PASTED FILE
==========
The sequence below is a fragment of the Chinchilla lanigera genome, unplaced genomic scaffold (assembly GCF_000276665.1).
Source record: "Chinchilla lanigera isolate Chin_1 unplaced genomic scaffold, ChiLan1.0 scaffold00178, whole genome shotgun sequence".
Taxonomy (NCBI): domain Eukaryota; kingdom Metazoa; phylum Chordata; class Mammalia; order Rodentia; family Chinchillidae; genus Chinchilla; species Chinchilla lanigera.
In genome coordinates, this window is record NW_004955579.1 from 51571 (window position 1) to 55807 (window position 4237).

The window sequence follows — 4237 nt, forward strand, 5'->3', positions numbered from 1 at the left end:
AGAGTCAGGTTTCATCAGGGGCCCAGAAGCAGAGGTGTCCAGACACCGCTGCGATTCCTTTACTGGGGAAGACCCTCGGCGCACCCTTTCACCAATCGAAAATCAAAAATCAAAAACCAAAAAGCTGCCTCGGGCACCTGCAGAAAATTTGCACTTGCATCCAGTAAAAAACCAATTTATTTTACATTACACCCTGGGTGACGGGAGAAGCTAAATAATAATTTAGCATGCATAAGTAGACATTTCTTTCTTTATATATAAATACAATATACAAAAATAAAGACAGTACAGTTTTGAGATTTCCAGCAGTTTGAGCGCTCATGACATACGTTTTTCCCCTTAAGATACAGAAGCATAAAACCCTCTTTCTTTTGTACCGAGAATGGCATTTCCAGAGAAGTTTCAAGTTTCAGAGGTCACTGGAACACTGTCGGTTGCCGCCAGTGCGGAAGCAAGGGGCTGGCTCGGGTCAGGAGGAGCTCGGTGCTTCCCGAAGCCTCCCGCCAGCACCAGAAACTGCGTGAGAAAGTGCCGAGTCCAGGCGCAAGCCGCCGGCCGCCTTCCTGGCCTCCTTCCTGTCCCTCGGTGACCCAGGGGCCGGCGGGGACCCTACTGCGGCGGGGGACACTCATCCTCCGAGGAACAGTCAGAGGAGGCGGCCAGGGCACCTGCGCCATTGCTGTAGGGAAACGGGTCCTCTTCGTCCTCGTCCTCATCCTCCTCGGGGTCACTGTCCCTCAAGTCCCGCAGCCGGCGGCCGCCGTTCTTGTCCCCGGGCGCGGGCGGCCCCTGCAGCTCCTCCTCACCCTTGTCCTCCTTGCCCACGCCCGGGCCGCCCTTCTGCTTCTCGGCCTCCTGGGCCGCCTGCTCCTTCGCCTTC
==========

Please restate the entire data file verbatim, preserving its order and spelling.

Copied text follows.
The sequence below is a fragment of the Chinchilla lanigera genome, unplaced genomic scaffold (assembly GCF_000276665.1).
Source record: "Chinchilla lanigera isolate Chin_1 unplaced genomic scaffold, ChiLan1.0 scaffold00178, whole genome shotgun sequence".
Taxonomy (NCBI): domain Eukaryota; kingdom Metazoa; phylum Chordata; class Mammalia; order Rodentia; family Chinchillidae; genus Chinchilla; species Chinchilla lanigera.
In genome coordinates, this window is record NW_004955579.1 from 51571 (window position 1) to 55807 (window position 4237).

The window sequence follows — 4237 nt, forward strand, 5'->3', positions numbered from 1 at the left end:
AGAGTCAGGTTTCATCAGGGGCCCAGAAGCAGAGGTGTCCAGACACCGCTGCGATTCCTTTACTGGGGAAGACCCTCGGCGCACCCTTTCACCAATCGAAAATCAAAAATCAAAAACCAAAAAGCTGCCTCGGGCACCTGCAGAAAATTTGCACTTGCATCCAGTAAAAAACCAATTTATTTTACATTACACCCTGGGTGACGGGAGAAGCTAAATAATAATTTAGCATGCATAAGTAGACATTTCTTTCTTTATATATAAATACAATATACAAAAATAAAGACAGTACAGTTTTGAGATTTCCAGCAGTTTGAGCGCTCATGACATACGTTTTTCCCCTTAAGATACAGAAGCATAAAACCCTCTTTCTTTTGTACCGAGAATGGCATTTCCAGAGAAGTTTCAAGTTTCAGAGGTCACTGGAACACTGTCGGTTGCCGCCAGTGCGGAAGCAAGGGGCTGGCTCGGGTCAGGAGGAGCTCGGTGCTTCCCGAAGCCTCCCGCCAGCACCAGAAACTGCGTGAGAAAGTGCCGAGTCCAGGCGCAAGCCGCCGGCCGCCTTCCTGGCCTCCTTCCTGTCCCTCGGTGACCCAGGGGCCGGCGGGGACCCTACTGCGGCGGGGGACACTCATCCTCCGAGGAACAGTCAGAGGAGGCGGCCAGGGCACCTGCGCCATTGCTGTAGGGAAACGGGTCCTCTTCGTCCTCGTCCTCATCCTCCTCGGGGTCACTGTCCCTCAAGTCCCGCAGCCGGCGGCCGCCGTTCTTGTCCCCGGGCGCGGGCGGCCCCTGCAGCTCCTCCTCACCCTTGTCCTCCTTGCCCACGCCCGGGCCGCCCTTCTGCTTCTCGGCCTCCTGGGCCGCCTGCTCCTTCGCCTTC